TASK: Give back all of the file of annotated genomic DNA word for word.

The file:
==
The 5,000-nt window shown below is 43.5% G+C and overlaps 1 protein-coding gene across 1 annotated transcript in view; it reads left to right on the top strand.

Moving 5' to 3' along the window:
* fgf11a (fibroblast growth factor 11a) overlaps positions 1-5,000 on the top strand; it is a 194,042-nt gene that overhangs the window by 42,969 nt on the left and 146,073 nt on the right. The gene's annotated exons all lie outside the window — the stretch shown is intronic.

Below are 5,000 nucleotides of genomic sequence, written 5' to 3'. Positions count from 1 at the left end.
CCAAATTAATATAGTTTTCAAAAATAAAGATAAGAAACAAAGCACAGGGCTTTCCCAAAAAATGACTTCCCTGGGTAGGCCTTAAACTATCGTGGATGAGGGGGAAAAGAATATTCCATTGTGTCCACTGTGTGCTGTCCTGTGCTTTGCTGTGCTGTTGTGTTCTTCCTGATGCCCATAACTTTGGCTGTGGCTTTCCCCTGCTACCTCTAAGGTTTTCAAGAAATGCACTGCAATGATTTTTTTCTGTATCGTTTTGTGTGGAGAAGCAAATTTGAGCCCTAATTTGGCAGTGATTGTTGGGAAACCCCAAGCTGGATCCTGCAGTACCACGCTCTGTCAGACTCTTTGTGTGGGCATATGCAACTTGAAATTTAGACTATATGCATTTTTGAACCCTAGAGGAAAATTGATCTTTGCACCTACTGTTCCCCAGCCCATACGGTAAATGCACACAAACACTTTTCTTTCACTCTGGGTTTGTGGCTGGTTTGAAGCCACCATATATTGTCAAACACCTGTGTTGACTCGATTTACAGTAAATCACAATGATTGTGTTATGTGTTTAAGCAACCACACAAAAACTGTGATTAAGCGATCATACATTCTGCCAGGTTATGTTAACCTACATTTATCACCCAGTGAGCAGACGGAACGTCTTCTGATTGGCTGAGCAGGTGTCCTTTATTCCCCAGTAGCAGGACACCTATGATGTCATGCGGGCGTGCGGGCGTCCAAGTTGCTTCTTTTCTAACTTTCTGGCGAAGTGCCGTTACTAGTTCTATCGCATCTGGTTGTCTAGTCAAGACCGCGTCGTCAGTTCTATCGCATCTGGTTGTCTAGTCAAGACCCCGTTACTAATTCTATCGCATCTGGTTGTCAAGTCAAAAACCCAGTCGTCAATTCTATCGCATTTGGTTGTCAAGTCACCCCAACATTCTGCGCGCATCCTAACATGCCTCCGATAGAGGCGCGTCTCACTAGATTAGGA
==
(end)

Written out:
The 5,000-nt window shown below is 43.5% G+C and overlaps 1 protein-coding gene across 1 annotated transcript in view; it reads left to right on the top strand.

Moving 5' to 3' along the window:
* fgf11a (fibroblast growth factor 11a) overlaps positions 1-5,000 on the top strand; it is a 194,042-nt gene that overhangs the window by 42,969 nt on the left and 146,073 nt on the right. The gene's annotated exons all lie outside the window — the stretch shown is intronic.

Below are 5,000 nucleotides of genomic sequence, written 5' to 3'. Positions count from 1 at the left end.
CCAAATTAATATAGTTTTCAAAAATAAAGATAAGAAACAAAGCACAGGGCTTTCCCAAAAAATGACTTCCCTGGGTAGGCCTTAAACTATCGTGGATGAGGGGGAAAAGAATATTCCATTGTGTCCACTGTGTGCTGTCCTGTGCTTTGCTGTGCTGTTGTGTTCTTCCTGATGCCCATAACTTTGGCTGTGGCTTTCCCCTGCTACCTCTAAGGTTTTCAAGAAATGCACTGCAATGATTTTTTTCTGTATCGTTTTGTGTGGAGAAGCAAATTTGAGCCCTAATTTGGCAGTGATTGTTGGGAAACCCCAAGCTGGATCCTGCAGTACCACGCTCTGTCAGACTCTTTGTGTGGGCATATGCAACTTGAAATTTAGACTATATGCATTTTTGAACCCTAGAGGAAAATTGATCTTTGCACCTACTGTTCCCCAGCCCATACGGTAAATGCACACAAACACTTTTCTTTCACTCTGGGTTTGTGGCTGGTTTGAAGCCACCATATATTGTCAAACACCTGTGTTGACTCGATTTACAGTAAATCACAATGATTGTGTTATGTGTTTAAGCAACCACACAAAAACTGTGATTAAGCGATCATACATTCTGCCAGGTTATGTTAACCTACATTTATCACCCAGTGAGCAGACGGAACGTCTTCTGATTGGCTGAGCAGGTGTCCTTTATTCCCCAGTAGCAGGACACCTATGATGTCATGCGGGCGTGCGGGCGTCCAAGTTGCTTCTTTTCTAACTTTCTGGCGAAGTGCCGTTACTAGTTCTATCGCATCTGGTTGTCTAGTCAAGACCGCGTCGTCAGTTCTATCGCATCTGGTTGTCTAGTCAAGACCCCGTTACTAATTCTATCGCATCTGGTTGTCAAGTCAAAAACCCAGTCGTCAATTCTATCGCATTTGGTTGTCAAGTCACCCCAACATTCTGCGCGCATCCTAACATGCCTCCGATAGAGGCGCGTCTCACTAGATTAGGA